“The smarter you get, the happier you get.”
That one-liner delivered by a Mt. Daniel School first grader via video to an auditorium filled with City of Falls Church school system teachers, staff and administrators Monday morning said it all.
F.C. School Superintendent Dr. Lois Berlin called together the entire City public school community, minus the students, for its annual “Back to School” celebration Monday at the George Mason High School auditorium, following an early morning reception a few hundred feet away in the cafetorium of the still-new Mary Ellen Henderson Middle School.
New faces were introduced, and longevity awards handed out. The mood was eager and upbeat. Colorful banners identifying each of the four schools in the Falls Church system were hung on the stage. As each school principal or administrator was introduced, appropriate recorded music was played, like “Who Let the Dogs Out” for the Henderson Huskies’ new principal Ann McCarty and “Mustang Sally” for Mason High principal Bob Snee.
The event concluded when assistant superintendent Gloria Guba unleashed a couple dozen beach balls for the assembled hundreds to bounce around the room, much like what commonly happens, at least with one or two beachballs, at high school graduations. Her point was that having fun is a big part of what makes education work.
The Falls Church Public School System comes into its new year with a firm resolve to maintain its reputation for quality, according to new School Board chair Craig Cheney. In an interview with the News-Press this week, Cheney said that while on-going efforts are being made to find “efficiencies” in the system out of consideration for budget pressures, there is no backing away from a premium on excellence and improvement.
“We’re not standing still, we’re preparing to take the next steps forward,” Cheney said. “We recognize that our system is exceptional because of the people we hire, and we’re fully committed to maintaining our competitiveness in that.”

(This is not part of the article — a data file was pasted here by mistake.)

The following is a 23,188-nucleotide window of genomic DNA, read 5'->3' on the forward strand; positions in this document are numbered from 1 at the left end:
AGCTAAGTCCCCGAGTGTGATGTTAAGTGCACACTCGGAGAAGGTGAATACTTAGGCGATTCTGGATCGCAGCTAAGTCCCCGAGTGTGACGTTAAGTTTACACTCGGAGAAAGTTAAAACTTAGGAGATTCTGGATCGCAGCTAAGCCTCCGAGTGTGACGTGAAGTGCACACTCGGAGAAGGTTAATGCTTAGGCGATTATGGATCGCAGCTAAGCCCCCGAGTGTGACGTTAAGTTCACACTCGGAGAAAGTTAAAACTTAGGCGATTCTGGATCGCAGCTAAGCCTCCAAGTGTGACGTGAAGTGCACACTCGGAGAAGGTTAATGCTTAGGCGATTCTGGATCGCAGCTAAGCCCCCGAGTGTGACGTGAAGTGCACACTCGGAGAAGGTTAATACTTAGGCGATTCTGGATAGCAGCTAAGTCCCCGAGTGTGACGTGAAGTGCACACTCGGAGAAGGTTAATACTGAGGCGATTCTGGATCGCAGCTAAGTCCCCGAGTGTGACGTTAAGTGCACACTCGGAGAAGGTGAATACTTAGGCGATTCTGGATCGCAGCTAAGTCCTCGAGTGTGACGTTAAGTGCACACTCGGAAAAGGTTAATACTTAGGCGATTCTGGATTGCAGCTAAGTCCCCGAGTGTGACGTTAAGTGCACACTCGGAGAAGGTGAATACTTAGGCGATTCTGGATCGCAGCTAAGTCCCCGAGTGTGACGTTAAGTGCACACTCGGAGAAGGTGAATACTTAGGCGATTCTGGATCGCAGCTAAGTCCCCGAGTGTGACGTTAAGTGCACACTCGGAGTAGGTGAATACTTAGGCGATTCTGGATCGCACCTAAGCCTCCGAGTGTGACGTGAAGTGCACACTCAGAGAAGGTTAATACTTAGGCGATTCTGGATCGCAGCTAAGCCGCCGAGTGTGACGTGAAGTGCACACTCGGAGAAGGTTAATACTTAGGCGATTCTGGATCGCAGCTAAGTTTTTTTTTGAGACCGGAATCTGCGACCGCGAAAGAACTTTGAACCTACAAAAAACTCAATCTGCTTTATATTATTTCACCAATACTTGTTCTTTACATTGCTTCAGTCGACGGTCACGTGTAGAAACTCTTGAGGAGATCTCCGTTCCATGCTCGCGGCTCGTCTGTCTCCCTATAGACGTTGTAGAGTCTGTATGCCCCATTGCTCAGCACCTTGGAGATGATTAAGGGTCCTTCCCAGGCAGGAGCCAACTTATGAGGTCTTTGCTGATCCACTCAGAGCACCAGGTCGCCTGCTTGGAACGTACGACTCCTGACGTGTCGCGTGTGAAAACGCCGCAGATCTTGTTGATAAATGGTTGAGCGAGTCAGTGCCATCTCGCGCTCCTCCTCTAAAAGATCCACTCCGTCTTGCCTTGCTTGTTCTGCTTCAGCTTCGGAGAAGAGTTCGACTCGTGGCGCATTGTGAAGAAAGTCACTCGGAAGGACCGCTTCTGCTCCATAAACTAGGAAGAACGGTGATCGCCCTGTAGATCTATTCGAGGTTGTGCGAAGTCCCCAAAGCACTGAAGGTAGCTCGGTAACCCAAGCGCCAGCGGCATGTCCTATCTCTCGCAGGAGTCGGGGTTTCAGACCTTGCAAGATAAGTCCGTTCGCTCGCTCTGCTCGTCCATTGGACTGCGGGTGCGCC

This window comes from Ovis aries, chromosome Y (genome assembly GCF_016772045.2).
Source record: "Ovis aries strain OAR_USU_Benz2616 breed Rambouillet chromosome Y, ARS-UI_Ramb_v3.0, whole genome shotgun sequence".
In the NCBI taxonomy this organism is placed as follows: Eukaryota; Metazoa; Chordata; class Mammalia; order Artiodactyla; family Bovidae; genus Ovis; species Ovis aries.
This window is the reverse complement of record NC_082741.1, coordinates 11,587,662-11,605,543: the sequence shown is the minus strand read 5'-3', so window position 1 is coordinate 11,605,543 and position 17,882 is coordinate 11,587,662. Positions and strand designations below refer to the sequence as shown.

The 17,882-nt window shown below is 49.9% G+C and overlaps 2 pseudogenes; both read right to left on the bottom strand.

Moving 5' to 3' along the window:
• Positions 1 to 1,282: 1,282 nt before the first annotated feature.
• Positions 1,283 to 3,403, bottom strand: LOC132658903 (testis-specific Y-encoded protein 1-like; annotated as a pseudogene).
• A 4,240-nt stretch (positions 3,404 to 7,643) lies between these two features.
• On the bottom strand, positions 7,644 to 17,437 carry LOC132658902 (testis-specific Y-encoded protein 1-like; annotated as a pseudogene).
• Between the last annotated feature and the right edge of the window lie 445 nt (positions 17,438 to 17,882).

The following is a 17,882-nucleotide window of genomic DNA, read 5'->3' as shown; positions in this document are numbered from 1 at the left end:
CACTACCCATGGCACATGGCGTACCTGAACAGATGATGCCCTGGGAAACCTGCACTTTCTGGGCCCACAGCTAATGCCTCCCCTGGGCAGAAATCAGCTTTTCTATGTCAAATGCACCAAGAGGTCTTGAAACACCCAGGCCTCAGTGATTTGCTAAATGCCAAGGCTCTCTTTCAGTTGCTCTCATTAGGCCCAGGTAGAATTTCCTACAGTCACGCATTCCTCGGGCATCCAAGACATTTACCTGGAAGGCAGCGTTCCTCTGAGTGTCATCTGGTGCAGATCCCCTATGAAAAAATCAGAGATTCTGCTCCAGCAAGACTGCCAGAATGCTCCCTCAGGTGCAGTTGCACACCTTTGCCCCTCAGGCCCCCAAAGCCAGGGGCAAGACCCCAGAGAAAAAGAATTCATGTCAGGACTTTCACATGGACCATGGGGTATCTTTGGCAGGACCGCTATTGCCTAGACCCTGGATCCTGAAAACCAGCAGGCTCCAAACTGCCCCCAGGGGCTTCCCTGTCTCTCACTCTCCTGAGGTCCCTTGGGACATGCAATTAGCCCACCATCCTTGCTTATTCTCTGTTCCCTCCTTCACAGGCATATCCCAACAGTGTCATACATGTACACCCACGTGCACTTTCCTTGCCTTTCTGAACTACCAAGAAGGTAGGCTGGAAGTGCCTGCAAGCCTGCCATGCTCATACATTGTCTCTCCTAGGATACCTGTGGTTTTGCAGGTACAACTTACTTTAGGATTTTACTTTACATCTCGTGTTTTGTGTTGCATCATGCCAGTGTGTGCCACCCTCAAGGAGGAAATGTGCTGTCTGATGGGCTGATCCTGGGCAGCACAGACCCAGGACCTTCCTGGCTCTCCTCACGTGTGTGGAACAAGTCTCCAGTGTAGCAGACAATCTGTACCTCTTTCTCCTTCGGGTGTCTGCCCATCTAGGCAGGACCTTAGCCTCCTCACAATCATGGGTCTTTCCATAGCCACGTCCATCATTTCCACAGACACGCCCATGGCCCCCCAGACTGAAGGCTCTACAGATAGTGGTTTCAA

He added that the Falls Church schools, in addition to salary competitiveness, are looking for other ways to attract and retain the best teachers and staff. “We’re also tapping to reasons people may want to work here other than just salary,” he said. They include options for college tuition reimbursement, opportunities for advancement and leadership and finding quality personnel who already live here or close by and want to stay here.
“Staff turnover is one of my main concerns,” Cheney said. “It involves high hidden cost and we’re looking closely at any case to evaluate the cause.”
While he predicted school enrollment would be slightly higher than last year, he said he did not anticipate any need for major construction of any new facilities in the near future. Capital improvement resources are being focused on long-term maintenance to retain the use of current facilities as long as possible.
In addition, he said, the School Board is stepping up to the challenge of “doing better academically,” in areas such as language offerings and “making sure we challenge all the kids.” He suggested that some language programs for Arabic and Chinese might be developed in conjunction with either Arlington or the Northern Virginia Community College.
Budget issues will be critical, he added, given the expected cooling off of the City’s primary tax revenue resource, real estate property values. He said that a special day-long meeting involving both the School Board and the City Council at the end of October will be the first time to take a hard look at some projected revenue numbers and produce some budgetary parameters.
Cheney has been School Board chair for only two months, taking over after two years of service by Kathy Chandler, who remains on the board. He and wife Sandra have been City residents for 10 years, since the oldest of their three children entered kindergarten here. The couple now has children in the fourth, sixth and ninth grades.
Monday’s “Back to School” celebration was addressed by new F.C. Mayor Robin Gardner, who with her husband Mike, also has two children, twins, entering the school system for the first time next week. Introduced as “mayor and first mom” by Dr. Berlin, Gardner called on the teachers and staff to see themselves “as part of the larger fabric of our city.” She urged them to participate in the many city events that occur.
Honored for longevity milestones at the event were 27 employees of the system who’d reached the five-year milestone, 14 who’d reached the 10 year mark. Six who reached 15 years included Sara Blake, Syda Chansombat, Bridget Dean-Pratt, Melanie Elliott, Eduardo Molina and Yolanda Jordan. Marking 20 years in the system were Marco De Las Casas, Mary Kelly and Janet Weber, while John Ballou was honored for 25 years, Emily Florence for 30 years and Janet Kremer for 35 years.